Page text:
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With Power to Knee-Cap Bold Demand, Incoming Democratic Tax Committee Chair Says Medicare for All 'Not Realistic'


#81

That’s you talking, but no system works by magic, including the Canadian system. And it wasn’t invented overnight by legislative fiat either. It featured a major physician’s strike in Saskatchewan when that province became the first in Canada to adopt a single-payer type system. Turns out provider-side payment caps weren’t popular. Is your bill ready to deal with that? What kind of caps will you implement? After all, doctors came out against—and threatened to not support—the ACA when provider-side price disclosure provisions were being considered in Congress. It may be a topic worth looking at, especially since the cost of implementation goes up the weaker the caps, right?

I think it’s magical fairyland to pretend voters aren’t going to ask questions about this stuff. While Trump is in office, is the time to do what was done for Medicaid, look at options and craft a bill that can pass. Again, I’ll refer you to the Wilbur Cohen interview. He was the primary author of Medicare and knew a thing or two about this stuff.


#82

So, you can’t or refuse to answer the most basic questions you’d be, or your candidate, would be asked by the people they’d be asking to support him/her.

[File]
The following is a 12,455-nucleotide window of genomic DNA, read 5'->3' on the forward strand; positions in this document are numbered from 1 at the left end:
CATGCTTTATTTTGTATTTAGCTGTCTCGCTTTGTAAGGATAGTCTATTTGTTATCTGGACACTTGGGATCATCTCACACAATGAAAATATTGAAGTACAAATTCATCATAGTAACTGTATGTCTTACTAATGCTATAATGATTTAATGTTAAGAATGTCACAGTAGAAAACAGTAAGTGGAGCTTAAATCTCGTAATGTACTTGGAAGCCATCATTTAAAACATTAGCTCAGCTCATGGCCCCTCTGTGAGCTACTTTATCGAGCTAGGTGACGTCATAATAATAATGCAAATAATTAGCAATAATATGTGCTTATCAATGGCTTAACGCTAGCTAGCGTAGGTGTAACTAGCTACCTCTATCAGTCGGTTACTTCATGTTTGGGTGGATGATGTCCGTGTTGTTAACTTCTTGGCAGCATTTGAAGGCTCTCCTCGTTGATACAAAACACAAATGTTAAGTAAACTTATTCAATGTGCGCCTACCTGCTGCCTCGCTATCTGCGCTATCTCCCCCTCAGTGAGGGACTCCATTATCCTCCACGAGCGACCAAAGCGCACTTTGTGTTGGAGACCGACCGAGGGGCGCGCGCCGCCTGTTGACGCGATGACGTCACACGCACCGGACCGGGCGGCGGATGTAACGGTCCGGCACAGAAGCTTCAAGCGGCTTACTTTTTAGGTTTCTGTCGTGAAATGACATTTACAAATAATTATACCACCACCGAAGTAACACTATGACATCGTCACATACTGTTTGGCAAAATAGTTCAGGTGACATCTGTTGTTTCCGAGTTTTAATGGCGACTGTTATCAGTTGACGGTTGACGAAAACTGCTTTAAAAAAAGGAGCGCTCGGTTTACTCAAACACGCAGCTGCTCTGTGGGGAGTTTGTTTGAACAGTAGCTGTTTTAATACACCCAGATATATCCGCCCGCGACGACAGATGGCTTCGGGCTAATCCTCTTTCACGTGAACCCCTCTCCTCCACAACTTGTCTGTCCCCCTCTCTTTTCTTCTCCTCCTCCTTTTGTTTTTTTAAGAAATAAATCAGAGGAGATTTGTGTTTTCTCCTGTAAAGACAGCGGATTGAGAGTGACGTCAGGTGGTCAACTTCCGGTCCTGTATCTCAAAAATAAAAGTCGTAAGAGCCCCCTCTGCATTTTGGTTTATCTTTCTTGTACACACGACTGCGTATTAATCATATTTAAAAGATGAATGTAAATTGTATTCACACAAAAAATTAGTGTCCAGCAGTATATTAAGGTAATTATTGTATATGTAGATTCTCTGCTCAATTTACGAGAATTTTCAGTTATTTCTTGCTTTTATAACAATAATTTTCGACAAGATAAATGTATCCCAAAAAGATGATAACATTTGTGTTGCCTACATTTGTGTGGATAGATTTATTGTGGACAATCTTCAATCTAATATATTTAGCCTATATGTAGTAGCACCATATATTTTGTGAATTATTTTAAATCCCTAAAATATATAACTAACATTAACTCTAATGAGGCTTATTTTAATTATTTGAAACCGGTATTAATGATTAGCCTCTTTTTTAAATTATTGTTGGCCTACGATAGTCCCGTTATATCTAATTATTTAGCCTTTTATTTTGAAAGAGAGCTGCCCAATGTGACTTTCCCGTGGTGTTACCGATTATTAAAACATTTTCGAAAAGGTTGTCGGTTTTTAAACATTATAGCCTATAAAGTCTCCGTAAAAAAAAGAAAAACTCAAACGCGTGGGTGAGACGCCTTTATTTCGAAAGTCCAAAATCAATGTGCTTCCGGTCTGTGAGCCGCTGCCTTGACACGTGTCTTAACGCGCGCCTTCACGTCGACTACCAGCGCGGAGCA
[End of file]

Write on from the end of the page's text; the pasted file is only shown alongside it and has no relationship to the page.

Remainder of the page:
Got it, Green Party member. Good luck with that campaign you’ll be losing. Almost everywhere, btw.
Ever heard of the term, " carveouts " in legislation?


#83

The key is “total.” Total costs may go down from a federal budgetary perspective, but individual taxes may go up. What kind of payroll tax increase—and one will be necessary, particularly if you want a system that will last—do you want? That will depend on coverage options, provider caps, and drug price controls. And your the first person I know that says Wilbur Cohen, who implemented Social Security and was a key author Medicare, misses the point. Is it possible you have that backwards since he, after all, helped create and implement two successful social insurance systems.


#84

Actually you have it backwards. Federal budget expenditures will go up, but individual expenditures, even net of tax increases, can go down. Total costs, which include government expenditures, business expenditures and individual expenditures will be lower than than the sum of those categories today. It’s about how we share the savings, not how we share some imagined “burden” which won’t exist.